Riding a bicycle on busy streets full of motorized vehicles can be risky enough in the daytime, but it potentially becomes even more dangerous at night, when motorists are less likely to see cyclists. Much of that risk can be minimized by using a bright headlight and strobing taillight, although those don't do much to increase a cyclist's visibility when seen from the side - and even if they did, there's no such thing as being too bright. Two separate projects, however, are aimed at developing systems that would allow a bicycle's wheel rims to act as running lights that would be hard not to notice.

Carnegie Mellon University industrial design sophomores Jonathan Ota and Ethan Frier are currently using a research grant to develop their Aura system. It incorporates six groups of three tri-color LEDs embedded into both rims, that are powered by a dynamo generator built into the front hub. The rims start out appearing as two red circles when the bicycle is moving slowly, but transition through to white as it gathers speed. A handlebar-mounted power switch allows riders to turn the system off when riding in the daytime.

The two students are presently working towards commercializing Aura. "We wanted to make a cool product that people will want to use, and in the process of using it, will make them safer," said Ota.

Below is a video that shows their invention in motion.

Over in California's Bay Area, meanwhile, inventor Kent Frankovich and partners Adam Pettler and Jim Houk are refining their Revolights system. It consists of two hoop-like assemblies each containing eight LEDs, that clip onto a bicycle's existing rims. Powered by hub-mounted lithium-ion battery packs, the lights blink on and off at a rate set by the speed at which the wheels are turning - this blinking pattern, in turn, results in the front half of the front wheel and the rear half of the rear wheel being illuminated. This means that a bike running Revolights looks rather like a pair of bright parentheses, traveling down the street.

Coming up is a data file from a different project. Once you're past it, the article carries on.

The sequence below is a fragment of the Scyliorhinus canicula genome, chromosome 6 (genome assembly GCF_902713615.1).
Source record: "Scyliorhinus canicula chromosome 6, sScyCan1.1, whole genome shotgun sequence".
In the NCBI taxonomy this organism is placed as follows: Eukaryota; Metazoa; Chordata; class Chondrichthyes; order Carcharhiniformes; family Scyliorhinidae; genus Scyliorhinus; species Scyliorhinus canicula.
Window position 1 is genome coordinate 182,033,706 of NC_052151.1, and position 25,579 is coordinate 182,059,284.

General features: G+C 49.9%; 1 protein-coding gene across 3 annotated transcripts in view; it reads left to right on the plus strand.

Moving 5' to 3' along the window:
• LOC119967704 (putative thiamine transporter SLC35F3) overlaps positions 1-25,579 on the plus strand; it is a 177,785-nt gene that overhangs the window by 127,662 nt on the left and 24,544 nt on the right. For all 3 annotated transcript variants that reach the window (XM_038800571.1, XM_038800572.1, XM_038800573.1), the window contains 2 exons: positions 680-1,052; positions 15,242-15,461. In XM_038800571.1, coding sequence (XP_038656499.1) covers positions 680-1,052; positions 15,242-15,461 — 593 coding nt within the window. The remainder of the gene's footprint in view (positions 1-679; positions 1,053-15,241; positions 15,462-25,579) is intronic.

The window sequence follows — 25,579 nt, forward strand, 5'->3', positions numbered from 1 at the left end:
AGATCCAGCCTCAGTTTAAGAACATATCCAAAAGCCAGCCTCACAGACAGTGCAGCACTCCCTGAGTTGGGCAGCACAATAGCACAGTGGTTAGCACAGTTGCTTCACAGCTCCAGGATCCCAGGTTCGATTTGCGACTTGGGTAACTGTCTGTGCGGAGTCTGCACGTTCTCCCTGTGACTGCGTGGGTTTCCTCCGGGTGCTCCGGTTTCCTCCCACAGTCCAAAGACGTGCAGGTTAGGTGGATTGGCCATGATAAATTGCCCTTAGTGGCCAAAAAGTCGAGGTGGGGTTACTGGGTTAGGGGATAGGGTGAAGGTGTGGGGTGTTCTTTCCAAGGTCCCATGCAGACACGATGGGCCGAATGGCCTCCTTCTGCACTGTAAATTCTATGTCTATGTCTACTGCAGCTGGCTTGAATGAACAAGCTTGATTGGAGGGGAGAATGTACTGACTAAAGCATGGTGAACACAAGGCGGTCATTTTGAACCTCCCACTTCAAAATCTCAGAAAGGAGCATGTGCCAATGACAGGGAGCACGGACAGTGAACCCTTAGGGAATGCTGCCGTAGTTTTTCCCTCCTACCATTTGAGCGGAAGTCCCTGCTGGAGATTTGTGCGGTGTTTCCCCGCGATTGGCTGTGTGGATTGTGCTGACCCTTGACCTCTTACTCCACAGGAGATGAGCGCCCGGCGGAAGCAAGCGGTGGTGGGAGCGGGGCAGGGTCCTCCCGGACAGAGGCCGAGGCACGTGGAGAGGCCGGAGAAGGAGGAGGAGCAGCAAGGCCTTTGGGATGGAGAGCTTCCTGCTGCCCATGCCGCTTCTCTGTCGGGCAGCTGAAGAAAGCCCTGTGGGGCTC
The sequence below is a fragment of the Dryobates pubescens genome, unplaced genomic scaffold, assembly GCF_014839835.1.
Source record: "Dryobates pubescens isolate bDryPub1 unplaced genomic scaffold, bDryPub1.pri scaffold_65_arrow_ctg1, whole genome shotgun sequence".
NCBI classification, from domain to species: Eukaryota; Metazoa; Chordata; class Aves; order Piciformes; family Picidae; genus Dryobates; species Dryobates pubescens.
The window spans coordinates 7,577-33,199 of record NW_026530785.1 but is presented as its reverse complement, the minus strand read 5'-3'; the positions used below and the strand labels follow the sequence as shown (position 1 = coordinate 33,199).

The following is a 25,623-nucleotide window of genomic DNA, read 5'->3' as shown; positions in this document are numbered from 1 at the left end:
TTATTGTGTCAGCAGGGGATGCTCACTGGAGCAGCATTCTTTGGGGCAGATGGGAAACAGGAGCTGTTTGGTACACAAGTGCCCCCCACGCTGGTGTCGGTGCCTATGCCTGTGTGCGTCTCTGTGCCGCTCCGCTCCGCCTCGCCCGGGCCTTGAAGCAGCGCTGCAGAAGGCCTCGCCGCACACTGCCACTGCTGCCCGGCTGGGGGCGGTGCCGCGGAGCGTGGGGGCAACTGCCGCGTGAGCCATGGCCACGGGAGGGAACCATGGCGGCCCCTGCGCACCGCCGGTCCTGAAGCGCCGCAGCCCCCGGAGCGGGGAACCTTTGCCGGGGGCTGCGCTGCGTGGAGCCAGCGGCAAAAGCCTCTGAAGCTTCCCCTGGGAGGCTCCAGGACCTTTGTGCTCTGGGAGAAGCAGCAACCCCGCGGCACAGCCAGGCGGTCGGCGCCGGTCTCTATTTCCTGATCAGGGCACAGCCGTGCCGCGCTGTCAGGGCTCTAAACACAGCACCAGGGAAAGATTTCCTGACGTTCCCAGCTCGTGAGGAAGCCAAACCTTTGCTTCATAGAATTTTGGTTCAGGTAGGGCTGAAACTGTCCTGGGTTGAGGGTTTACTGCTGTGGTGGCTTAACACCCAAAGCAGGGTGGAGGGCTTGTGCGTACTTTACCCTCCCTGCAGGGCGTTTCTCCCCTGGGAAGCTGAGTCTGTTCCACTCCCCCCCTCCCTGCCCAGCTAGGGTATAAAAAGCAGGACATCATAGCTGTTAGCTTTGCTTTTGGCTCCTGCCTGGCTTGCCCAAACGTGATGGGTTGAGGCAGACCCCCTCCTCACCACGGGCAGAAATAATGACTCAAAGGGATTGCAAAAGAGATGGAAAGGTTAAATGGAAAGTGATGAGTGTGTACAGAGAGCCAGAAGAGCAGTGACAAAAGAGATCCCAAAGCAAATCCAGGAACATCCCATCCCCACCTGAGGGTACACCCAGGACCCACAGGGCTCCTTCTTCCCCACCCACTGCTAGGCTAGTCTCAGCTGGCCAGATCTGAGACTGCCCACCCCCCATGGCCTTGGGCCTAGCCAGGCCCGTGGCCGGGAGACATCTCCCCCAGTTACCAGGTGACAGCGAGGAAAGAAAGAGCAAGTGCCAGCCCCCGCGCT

Unlike Aura, which is meant to be used in conjunction with regular head- and taillights, Revolights is intended to serve as such lights. The system is designed not only to provide side illumination, but also to project light in front of and behind the bicycle. The front set of white LEDs produces a combined output of 134 lumens.

Frankovich and company are now in the process of raising funds from prospective customers for commercial development of Revolights. They expect it to be available by the end of the year, for a suggested price of US$220.

Should you want your lit-up rims right now, however, there are already various companies selling LED valve stem caps, along with LEDs that attach to the base of the spokes.

The Revolights pitch video, which includes shots of the system in action, can be seen below.